My interest in male psychology began when I was the only woman working with a crew engaged in salvage diving: divers, deckhands, researcher and ship’s cook. That was before I trained as a psychologist.
What impressed me most about that experience was the way in which the men depended on one another...and how this dependency led them to look out for one another’s mental, as well as physical, health. They achieved that in subtle ways - ways which were very different from those I had experienced in groups and hierarchies of women. I felt that, without that support, those men might have felt more vulnerable, especially if they didn’t have a partner or close family.
Later, as part of my degree, I studied a course called Images of Masculinity and came to appreciate a little more about men’s concerns and the construction of a male identity. My interest was intensified as I was a mother of two sons.
Now, as a developmental psychologist, my study and research has made me appreciate the differences between the aptitudes, behaviours and preferences of males and females and that researchers have found that these differences appear from very early in infancy. Raising healthy boys and men involves acceptance of some specific needs and offering suitable support so that their ability to contribute to their own family’s welfare and that of their immediate and wider society is maximised. Yet, in today’s society, the needs of boys and men are not always acknowledged or provided for. Ensuring that men and masculinity are respected and supported can benefit a whole community, as was the case for that crew on board ship.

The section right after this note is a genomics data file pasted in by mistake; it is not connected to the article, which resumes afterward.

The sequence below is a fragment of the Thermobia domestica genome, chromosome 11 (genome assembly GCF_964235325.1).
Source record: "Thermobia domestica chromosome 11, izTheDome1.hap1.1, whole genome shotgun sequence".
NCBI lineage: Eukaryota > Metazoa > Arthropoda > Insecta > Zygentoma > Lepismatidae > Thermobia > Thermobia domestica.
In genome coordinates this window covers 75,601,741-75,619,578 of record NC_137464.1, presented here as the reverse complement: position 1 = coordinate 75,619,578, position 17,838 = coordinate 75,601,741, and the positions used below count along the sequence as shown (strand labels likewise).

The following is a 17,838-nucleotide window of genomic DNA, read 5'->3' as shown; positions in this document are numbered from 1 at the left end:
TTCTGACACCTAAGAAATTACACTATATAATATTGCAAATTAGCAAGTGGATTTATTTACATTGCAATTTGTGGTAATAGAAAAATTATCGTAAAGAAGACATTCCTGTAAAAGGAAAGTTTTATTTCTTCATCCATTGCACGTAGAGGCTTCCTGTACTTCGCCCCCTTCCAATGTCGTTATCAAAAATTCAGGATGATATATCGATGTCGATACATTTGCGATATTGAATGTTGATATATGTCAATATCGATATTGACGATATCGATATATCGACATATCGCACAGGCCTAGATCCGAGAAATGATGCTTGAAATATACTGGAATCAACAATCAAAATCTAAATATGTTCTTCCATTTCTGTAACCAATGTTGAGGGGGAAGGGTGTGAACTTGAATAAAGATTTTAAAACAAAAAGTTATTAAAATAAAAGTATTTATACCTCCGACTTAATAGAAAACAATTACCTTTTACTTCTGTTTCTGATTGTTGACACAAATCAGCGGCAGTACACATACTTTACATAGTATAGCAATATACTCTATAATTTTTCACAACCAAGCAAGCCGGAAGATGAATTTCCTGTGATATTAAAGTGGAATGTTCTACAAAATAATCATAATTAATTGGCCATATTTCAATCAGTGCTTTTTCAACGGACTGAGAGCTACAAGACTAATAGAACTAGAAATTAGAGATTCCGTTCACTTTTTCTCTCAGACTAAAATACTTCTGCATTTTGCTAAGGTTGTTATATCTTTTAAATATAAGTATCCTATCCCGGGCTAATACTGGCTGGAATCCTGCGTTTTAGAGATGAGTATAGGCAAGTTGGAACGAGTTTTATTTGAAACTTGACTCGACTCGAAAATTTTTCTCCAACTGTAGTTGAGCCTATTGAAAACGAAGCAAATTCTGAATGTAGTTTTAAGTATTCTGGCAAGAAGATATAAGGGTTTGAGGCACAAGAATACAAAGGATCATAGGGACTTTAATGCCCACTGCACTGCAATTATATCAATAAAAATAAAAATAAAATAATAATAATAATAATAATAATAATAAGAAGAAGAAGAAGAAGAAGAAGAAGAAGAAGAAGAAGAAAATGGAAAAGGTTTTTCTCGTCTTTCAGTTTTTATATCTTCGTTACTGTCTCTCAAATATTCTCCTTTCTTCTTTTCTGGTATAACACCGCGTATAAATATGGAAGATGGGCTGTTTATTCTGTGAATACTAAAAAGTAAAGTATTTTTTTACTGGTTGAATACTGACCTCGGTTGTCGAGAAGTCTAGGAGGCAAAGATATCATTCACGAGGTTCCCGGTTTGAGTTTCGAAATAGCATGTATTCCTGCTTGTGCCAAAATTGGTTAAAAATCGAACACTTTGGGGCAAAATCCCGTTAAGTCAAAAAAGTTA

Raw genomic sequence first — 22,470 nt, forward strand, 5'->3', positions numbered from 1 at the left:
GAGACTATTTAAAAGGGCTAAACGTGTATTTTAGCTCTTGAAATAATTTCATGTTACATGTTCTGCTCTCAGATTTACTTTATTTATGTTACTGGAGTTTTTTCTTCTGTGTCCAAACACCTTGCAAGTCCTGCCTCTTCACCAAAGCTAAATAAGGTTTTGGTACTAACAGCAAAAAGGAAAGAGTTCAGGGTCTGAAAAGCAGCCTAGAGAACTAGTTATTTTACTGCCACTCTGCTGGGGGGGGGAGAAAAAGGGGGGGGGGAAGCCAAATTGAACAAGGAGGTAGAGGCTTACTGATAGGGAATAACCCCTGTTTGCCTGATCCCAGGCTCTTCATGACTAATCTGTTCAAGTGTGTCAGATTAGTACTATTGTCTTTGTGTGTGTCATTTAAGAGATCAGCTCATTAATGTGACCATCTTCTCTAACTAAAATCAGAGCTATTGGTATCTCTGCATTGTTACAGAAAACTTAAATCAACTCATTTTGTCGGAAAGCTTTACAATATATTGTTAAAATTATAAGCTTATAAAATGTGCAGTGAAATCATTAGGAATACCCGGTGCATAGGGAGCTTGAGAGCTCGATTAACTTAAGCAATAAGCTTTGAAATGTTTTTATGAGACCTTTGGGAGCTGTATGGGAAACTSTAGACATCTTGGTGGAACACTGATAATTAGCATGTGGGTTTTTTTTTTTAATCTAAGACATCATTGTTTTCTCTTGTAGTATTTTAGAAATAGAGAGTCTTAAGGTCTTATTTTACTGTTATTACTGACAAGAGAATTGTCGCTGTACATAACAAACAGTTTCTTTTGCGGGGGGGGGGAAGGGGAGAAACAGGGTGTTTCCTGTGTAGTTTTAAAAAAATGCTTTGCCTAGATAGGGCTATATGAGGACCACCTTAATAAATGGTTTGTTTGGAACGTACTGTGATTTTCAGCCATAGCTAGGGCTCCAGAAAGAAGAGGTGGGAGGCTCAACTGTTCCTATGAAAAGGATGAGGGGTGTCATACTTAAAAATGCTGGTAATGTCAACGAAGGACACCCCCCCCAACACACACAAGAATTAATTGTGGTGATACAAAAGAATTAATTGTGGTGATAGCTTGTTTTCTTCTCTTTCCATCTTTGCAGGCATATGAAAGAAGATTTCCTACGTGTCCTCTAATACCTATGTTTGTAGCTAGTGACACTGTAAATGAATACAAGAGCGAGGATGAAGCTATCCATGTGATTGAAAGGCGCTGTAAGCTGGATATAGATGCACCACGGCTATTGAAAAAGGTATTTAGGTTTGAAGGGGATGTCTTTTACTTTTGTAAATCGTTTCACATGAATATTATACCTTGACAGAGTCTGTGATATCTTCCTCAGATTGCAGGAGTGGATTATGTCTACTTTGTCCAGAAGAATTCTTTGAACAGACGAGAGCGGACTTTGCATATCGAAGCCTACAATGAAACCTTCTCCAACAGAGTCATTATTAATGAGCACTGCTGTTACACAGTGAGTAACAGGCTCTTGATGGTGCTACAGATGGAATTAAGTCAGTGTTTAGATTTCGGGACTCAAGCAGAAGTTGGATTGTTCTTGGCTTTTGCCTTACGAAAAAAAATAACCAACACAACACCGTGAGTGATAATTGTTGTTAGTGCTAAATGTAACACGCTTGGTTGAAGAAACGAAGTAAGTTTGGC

Dr Brenda Todd is Senior Lecturer in Psychology at City University London, specialising in developmental psychology. Her recent paper with John Barry and Sara Thommessen on gender differences in children's preference for toys has reached a wide audience